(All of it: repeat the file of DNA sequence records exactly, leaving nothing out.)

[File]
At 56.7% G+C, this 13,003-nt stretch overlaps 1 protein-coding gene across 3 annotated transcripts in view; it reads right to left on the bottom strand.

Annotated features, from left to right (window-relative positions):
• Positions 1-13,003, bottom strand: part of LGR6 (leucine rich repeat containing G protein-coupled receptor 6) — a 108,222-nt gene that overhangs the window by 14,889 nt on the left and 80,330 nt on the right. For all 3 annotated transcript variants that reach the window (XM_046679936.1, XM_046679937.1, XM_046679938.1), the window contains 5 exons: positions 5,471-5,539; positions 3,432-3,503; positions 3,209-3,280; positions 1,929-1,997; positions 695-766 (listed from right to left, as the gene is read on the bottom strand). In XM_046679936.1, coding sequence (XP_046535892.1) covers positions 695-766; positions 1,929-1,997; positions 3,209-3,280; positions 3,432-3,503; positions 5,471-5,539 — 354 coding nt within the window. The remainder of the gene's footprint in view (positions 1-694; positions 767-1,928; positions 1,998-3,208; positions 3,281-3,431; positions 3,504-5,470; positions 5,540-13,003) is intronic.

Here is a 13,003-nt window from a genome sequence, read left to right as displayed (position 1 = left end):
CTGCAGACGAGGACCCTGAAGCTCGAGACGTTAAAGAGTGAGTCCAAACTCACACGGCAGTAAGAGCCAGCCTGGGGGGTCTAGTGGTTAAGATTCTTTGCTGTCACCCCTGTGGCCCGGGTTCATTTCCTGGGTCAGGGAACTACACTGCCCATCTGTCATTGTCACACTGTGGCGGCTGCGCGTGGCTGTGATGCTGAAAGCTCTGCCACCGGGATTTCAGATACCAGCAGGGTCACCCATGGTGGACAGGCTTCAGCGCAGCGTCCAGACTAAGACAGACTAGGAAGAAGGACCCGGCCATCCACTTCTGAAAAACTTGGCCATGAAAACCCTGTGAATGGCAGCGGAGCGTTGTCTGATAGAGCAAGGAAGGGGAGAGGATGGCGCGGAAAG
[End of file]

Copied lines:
At 56.7% G+C, this 13,003-nt stretch overlaps 1 protein-coding gene across 3 annotated transcripts in view; it reads right to left on the bottom strand.

Annotated features, from left to right (window-relative positions):
• Positions 1-13,003, bottom strand: part of LGR6 (leucine rich repeat containing G protein-coupled receptor 6) — a 108,222-nt gene that overhangs the window by 14,889 nt on the left and 80,330 nt on the right. For all 3 annotated transcript variants that reach the window (XM_046679936.1, XM_046679937.1, XM_046679938.1), the window contains 5 exons: positions 5,471-5,539; positions 3,432-3,503; positions 3,209-3,280; positions 1,929-1,997; positions 695-766 (listed from right to left, as the gene is read on the bottom strand). In XM_046679936.1, coding sequence (XP_046535892.1) covers positions 695-766; positions 1,929-1,997; positions 3,209-3,280; positions 3,432-3,503; positions 5,471-5,539 — 354 coding nt within the window. The remainder of the gene's footprint in view (positions 1-694; positions 767-1,928; positions 1,998-3,208; positions 3,281-3,431; positions 3,504-5,470; positions 5,540-13,003) is intronic.

Here is a 13,003-nt window from a genome sequence, read left to right as displayed (position 1 = left end):
CTGCAGACGAGGACCCTGAAGCTCGAGACGTTAAAGAGTGAGTCCAAACTCACACGGCAGTAAGAGCCAGCCTGGGGGGTCTAGTGGTTAAGATTCTTTGCTGTCACCCCTGTGGCCCGGGTTCATTTCCTGGGTCAGGGAACTACACTGCCCATCTGTCATTGTCACACTGTGGCGGCTGCGCGTGGCTGTGATGCTGAAAGCTCTGCCACCGGGATTTCAGATACCAGCAGGGTCACCCATGGTGGACAGGCTTCAGCGCAGCGTCCAGACTAAGACAGACTAGGAAGAAGGACCCGGCCATCCACTTCTGAAAAACTTGGCCATGAAAACCCTGTGAATGGCAGCGGAGCGTTGTCTGATAGAGCAAGGAAGGGGAGAGGATGGCGCGGAAAG